• Highlighting the next phase in enforcement for Camden Council, including hiring a data scientist from the GLA and working with neighbouring councils and the HMRC to process 6-7 more banning orders

Darren Wilsher, Private Sector Housing Manager, Camden Council (CONFIRMED)


Questions and Answers Session


Networking and Refreshments


Case Study: Using Large-Scale Property Licensing to Successfully Regulate Standards in the Private Rented Sector

  • Outlining the role that property licensing plays as part of Waltham Forest’s wider housing strategy and the delivery of key local priorities
  • Sharing how the case was successfully made for large-scale property licensing in Waltham Forest
  • Highlighting how the regulatory framework provided by property licensing drives up property standards and management in the private rented sector
  • Examining the successes of the scheme so far, including 100 successful prosecutions against private landlords, 150 financial penalties and more than 50 Interim Management Orders

Councillor Louise Mitchell, Housing Portfolio Lead and David Beach, Director of Regulatory Services, Waltham Forest Council (CONFIRMED)

Part 3: Working with Tenants


Special Keynote: Proactively Working with Tenants to Tackle Rogue Landlords: A Voluntary Sector Perspective

  • Outlining the reasons why renters often don’t complain, for example through fear of eviction
  • Highlighting the importance of clarifying rights and responsibilities to tenants and landlord to ensure they make and resolve complaints with speed and accuracy
  • Sharing our views on how government can use the Renters’ Reform Bill to rebalance the relationship between landlords and tenants and use it as a vehicle to ensure better conditions in the PRS and ensure effective enforcement strategies when things go wrong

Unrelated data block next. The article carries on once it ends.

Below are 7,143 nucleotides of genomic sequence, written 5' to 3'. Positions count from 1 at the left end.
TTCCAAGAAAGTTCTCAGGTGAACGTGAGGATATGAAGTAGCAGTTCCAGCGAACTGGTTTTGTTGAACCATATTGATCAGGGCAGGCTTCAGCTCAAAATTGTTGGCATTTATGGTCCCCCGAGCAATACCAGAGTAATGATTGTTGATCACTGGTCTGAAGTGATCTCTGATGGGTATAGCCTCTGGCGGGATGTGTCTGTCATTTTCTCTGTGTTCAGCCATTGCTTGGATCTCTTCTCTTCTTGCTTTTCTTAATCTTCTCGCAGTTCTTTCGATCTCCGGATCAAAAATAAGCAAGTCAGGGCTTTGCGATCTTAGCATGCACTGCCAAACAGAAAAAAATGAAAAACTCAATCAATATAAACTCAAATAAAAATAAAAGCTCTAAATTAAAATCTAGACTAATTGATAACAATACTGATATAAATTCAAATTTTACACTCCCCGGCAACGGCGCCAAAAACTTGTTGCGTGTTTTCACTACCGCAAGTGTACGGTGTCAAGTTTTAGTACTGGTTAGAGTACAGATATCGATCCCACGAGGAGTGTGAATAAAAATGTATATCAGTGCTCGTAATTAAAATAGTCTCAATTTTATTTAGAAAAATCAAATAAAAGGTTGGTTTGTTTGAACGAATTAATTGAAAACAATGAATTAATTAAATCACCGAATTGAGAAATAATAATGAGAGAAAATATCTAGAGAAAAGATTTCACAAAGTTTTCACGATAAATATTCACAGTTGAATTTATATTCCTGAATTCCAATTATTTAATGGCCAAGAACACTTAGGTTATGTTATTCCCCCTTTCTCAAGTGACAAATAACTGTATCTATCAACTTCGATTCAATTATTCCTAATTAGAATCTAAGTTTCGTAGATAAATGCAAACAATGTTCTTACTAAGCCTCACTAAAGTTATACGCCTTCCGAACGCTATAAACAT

• Understanding what landlords and tenants need from the civil justice system to enforce their rights and navigate the court system

Ruth Ehrlich, Policy Officer, Shelter (CONFIRMED)


Case Study: Protecting and Empowering Vulnerable Tenants in the Private Rented Sector

  • Outlining the current projects in place to protect vulnerable tenants, including the ‘Well Homes’ Scheme which offers inspection, advice on how to resolve disrepair and refers tenants to other services
  • Highlighting responses to the programme, including tenants feeling informed and empowered about their rights and responsibilities in the private rented sector
  • Sharing plans to work with the care service to ensure the most vulnerable young tenants are in decent, well-maintained homes, a project backed by the £4m Government Funding for tackling rogue landlords
  • Examining how these projects, along with a robust complaints procedure, will improve the private rented sector in Thurrock, and addressing the challenges to achieve this

Roger Harris, Corporate Director of Adults, Housing and Health, Thurrock Council (invited)


Questions and Answers Session


Lunch and Networking

Part 4: Working with Landlords and Letting Agents


Afternoon Keynote: Helping Letting Agents to Get Ahead in 2020

  • Exploring the role of letting agents in regulating the private rented sector including providing a voice and advice for tenants
  • Reflecting on how the increased costs on landlords due to the Tenancy Fees Act 2019 and the phasing out of Mortgage Interest Relief (MIR) has affected the letting industry, for example landlords neglecting maintenance standards to reduce costs
  • Highlighting best practice moving forward including an open rogue landlord database, minimum energy efficiency standard (EES) ratings and fire safety and electrical checks to help agencies vet potential employees
  • Sharing key findings from the The Regulation of Property Agents (RoPA) working group recommendations, including licensed customer-facing staff